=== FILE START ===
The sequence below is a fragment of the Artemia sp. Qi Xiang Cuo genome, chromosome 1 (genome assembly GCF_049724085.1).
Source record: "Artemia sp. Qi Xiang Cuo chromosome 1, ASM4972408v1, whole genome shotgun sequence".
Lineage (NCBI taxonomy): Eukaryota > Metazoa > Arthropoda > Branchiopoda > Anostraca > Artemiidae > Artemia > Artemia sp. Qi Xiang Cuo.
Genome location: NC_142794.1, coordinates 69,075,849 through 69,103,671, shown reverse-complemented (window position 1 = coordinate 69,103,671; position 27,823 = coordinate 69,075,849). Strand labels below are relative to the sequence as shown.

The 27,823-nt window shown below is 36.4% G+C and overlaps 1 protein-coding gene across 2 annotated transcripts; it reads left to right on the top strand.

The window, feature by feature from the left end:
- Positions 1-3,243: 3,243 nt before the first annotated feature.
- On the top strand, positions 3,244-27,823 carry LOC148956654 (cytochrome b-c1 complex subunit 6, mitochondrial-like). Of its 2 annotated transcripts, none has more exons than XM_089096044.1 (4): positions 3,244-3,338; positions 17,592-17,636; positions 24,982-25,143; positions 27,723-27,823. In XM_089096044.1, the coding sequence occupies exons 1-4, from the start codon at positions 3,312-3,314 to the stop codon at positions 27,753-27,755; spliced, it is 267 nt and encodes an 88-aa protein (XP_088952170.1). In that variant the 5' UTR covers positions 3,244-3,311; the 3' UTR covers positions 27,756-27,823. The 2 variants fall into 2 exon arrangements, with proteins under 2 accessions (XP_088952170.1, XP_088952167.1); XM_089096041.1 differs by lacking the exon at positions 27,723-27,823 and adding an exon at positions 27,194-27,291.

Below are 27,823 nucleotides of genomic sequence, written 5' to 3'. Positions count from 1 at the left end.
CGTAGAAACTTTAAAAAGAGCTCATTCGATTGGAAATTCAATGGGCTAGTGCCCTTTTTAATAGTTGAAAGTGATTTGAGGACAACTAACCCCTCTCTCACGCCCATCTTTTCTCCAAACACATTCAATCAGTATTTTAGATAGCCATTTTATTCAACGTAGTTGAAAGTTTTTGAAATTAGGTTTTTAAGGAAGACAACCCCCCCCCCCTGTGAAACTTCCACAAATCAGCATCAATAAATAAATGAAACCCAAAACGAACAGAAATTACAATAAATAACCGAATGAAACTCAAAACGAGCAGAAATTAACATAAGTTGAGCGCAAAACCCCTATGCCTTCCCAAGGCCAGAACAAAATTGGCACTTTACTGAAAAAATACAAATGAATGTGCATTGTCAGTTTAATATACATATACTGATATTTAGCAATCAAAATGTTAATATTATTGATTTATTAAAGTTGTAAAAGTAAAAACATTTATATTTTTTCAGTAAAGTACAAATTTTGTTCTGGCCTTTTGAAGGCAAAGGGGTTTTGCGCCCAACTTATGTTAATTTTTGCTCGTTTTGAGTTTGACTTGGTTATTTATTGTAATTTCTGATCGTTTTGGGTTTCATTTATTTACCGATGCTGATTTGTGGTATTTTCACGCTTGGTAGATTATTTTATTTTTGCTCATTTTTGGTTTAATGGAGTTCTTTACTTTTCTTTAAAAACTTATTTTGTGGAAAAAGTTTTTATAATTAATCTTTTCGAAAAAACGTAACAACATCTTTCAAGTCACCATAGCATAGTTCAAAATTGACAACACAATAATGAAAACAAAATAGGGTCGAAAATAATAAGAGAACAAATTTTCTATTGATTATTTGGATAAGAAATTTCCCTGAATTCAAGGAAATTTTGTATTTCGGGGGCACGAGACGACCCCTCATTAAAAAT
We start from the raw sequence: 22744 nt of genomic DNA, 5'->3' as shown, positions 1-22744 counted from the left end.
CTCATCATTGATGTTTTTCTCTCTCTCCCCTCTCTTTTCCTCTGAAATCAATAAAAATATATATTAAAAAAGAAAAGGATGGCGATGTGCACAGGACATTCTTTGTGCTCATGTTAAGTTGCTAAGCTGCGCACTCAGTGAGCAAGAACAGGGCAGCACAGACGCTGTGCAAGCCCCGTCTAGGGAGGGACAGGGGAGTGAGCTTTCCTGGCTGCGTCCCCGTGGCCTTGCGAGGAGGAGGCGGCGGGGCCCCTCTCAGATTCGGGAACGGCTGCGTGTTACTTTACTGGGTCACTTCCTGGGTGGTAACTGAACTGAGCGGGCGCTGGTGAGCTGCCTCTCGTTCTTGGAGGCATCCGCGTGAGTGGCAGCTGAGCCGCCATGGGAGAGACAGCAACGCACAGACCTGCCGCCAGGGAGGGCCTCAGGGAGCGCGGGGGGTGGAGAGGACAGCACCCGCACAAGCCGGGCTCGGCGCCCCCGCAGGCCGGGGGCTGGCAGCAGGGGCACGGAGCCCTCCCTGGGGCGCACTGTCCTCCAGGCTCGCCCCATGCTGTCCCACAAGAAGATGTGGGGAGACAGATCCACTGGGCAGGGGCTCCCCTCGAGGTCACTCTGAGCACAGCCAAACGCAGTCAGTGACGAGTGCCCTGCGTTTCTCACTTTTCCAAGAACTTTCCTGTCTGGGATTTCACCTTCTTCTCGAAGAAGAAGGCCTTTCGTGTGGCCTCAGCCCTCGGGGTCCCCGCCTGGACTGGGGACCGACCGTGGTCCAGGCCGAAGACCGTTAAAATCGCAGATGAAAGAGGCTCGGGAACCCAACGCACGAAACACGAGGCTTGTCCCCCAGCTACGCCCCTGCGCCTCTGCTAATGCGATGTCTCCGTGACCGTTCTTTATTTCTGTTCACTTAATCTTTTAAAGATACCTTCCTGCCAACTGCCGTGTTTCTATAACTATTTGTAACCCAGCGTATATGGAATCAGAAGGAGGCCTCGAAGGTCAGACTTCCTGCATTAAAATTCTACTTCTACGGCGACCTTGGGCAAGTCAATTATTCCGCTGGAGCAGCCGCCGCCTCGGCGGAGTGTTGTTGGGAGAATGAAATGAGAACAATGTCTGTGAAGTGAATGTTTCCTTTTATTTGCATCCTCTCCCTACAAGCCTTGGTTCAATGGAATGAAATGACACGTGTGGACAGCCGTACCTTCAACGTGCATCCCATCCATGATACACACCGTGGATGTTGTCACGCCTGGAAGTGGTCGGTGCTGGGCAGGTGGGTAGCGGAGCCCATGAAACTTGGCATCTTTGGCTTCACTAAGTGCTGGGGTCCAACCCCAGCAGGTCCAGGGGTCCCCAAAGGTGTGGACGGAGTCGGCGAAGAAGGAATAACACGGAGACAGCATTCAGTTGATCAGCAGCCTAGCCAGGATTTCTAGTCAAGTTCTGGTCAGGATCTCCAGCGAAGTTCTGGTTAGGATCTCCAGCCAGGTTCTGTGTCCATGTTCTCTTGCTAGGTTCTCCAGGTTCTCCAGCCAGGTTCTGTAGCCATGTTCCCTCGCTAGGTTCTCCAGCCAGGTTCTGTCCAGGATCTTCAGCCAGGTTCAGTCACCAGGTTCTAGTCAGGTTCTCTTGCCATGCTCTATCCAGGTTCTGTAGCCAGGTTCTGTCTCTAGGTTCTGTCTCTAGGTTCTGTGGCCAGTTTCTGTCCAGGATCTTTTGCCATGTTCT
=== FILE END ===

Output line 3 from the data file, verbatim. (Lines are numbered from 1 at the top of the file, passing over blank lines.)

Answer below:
Lineage (NCBI taxonomy): Eukaryota > Metazoa > Arthropoda > Branchiopoda > Anostraca > Artemiidae > Artemia > Artemia sp. Qi Xiang Cuo.